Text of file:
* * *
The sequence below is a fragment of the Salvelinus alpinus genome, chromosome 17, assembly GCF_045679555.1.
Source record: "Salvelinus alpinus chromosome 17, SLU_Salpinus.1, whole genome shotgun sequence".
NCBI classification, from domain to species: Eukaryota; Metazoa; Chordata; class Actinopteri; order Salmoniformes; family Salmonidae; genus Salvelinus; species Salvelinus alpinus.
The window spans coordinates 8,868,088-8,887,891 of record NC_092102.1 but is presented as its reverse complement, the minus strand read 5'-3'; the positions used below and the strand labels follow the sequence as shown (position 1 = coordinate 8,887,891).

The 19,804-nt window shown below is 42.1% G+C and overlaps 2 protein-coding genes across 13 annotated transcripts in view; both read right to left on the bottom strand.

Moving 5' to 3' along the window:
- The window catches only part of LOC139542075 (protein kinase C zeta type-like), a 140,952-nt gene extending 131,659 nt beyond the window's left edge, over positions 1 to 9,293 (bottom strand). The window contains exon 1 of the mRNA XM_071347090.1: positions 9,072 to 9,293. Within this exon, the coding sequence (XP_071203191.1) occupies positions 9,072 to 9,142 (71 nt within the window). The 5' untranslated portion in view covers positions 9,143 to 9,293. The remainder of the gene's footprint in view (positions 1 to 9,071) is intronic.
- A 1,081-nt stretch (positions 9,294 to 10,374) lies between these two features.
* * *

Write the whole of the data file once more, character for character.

The sequence below is a fragment of the Salvelinus alpinus genome, chromosome 17, assembly GCF_045679555.1.
Source record: "Salvelinus alpinus chromosome 17, SLU_Salpinus.1, whole genome shotgun sequence".
NCBI classification, from domain to species: Eukaryota; Metazoa; Chordata; class Actinopteri; order Salmoniformes; family Salmonidae; genus Salvelinus; species Salvelinus alpinus.
The window spans coordinates 8,868,088-8,887,891 of record NC_092102.1 but is presented as its reverse complement, the minus strand read 5'-3'; the positions used below and the strand labels follow the sequence as shown (position 1 = coordinate 8,887,891).

The 19,804-nt window shown below is 42.1% G+C and overlaps 2 protein-coding genes across 13 annotated transcripts in view; both read right to left on the bottom strand.

Moving 5' to 3' along the window:
- The window catches only part of LOC139542075 (protein kinase C zeta type-like), a 140,952-nt gene extending 131,659 nt beyond the window's left edge, over positions 1 to 9,293 (bottom strand). The window contains exon 1 of the mRNA XM_071347090.1: positions 9,072 to 9,293. Within this exon, the coding sequence (XP_071203191.1) occupies positions 9,072 to 9,142 (71 nt within the window). The 5' untranslated portion in view covers positions 9,143 to 9,293. The remainder of the gene's footprint in view (positions 1 to 9,071) is intronic.
- A 1,081-nt stretch (positions 9,294 to 10,374) lies between these two features.